This book deals with obtaining and maintaining a dog. For more general information, see the Wikibook Dogs
For average owners, the importance of the breed is in understanding for what purpose the dog was bred and how that purpose relates to its life as a pet. Herding dogs often get a reputation for nipping, because that is the way they control animals they are herding. Retrievers require lots of regular active running and chasing. Lap dogs love to be in your lap. Dalmatians are coach dogs. As decorative as they are, if they will not have an opportunity for regular exercise, you should choose some other dog. If you like an active dog, you shold get a bigger dog. If you like a more laid-back dog, get a lap dog.
Acquiring a pet dog
You can buy a dog from a reputable dog breeder, if you are motivated to adopt by the desire for a specific type of dog or if you wish to minimize the uncertainty that often accompanies a shelter dog. You can find an article in the penny saver fro a dog for sale, and they are usually cheaper than buying from a breeder. You will also pay significantly more for the privilege, but welcoming a well-bred, healthy and trained dog into your home is quite a privilege, indeed! The extra cost is often small compared to the treatment of the symptoms of a genetic disorder.
Keep in mind that good, reputable breeders do not breed every cycle and may even lose money when they do have a litter. Costs they assume include
- health and genetic testing of the mother,
- getting the mother together with a genetically appropriate father who is also tested for health and genetic problems,
- medical care for the mother during pregnancy and birth (including a caesarian if necessary),
- medical and routine care for the puppies (even sick ones) for at least 8-10 weeks,
- microchipping of each puppy, and
- caring for any puppy that becomes homeless during its lifetime.
Buying a dog from a pet store is not recommended, as these dogs are often poorly socialized, receive no training, and are commonly weaned from their mothers and siblings too early (often 5 weeks). You usually don't knowwere they came from and how the owner before them treated them. If you ever see a dog in a pet store, and want to take them home and care for them, consider the following:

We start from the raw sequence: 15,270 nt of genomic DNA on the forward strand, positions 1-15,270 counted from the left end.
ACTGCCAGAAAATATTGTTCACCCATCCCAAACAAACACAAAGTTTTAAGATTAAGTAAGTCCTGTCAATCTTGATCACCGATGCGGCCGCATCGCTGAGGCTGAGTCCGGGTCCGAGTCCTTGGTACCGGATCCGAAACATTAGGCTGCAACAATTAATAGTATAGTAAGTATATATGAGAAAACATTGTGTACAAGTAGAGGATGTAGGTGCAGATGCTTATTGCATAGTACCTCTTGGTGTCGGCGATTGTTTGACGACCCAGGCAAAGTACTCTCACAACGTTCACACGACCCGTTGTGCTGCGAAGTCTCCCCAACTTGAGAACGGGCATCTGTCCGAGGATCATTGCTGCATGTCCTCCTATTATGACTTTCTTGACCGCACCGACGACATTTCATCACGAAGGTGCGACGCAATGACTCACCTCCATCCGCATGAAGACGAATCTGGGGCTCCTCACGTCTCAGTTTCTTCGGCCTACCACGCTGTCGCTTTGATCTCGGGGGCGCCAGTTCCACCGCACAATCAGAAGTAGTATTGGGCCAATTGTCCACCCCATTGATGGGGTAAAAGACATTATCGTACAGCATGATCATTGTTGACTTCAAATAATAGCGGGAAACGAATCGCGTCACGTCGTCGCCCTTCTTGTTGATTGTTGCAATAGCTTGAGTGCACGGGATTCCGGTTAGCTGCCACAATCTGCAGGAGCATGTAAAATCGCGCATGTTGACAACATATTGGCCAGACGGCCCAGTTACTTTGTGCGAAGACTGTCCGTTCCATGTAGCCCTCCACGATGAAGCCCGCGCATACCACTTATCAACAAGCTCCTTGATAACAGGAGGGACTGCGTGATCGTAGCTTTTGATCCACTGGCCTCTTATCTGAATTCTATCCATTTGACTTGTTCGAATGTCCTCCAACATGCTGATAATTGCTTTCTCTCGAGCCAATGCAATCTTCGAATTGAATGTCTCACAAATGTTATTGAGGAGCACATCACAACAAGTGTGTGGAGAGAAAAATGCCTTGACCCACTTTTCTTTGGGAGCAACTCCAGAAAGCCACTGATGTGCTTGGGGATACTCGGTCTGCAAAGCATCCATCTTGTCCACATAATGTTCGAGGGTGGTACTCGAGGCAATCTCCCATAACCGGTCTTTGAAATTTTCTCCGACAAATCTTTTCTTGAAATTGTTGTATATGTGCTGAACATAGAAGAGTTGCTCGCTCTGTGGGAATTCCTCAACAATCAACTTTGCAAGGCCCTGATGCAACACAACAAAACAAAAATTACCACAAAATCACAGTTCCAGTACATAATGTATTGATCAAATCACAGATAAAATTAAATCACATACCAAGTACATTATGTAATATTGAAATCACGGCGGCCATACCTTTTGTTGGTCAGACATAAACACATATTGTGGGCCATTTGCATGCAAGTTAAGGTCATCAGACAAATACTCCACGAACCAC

- Puppies require a great deal of attention and time;
- Training is a tedious and occasionally frustrating process;
- Puppies normally learn bite inhibition from their mothers and littermates between 5 and 10 weeks of age so you will have to do the teaching;
- Pet stores commonly (some would say "always") stock animals bred in puppy mills or non-reputable breeders, in unsanitary, dangerous and inhumane conditions -- and every puppy mill dog purchase perpetuates the existence of puppy mills.
Many animal welfare charities recommend adopting a dog from an animal shelter, rather than buying one at a store or from a breeder. Getting an adult dog from a shelter avoids surprises in such things as the size and temperament of your pet. They are often neutered and housetrained, too!
Keeping your dog healthy
The best way to keep a dog healthy is to let him have plenty of exercise, and not to overfeed him. You should be able to feel only a slight padding of flesh over the dog's ribs and the "waist", just in front of the hind legs, should curve up noticeably from the chest. Also, his belly shold curve in, not out for most breeds.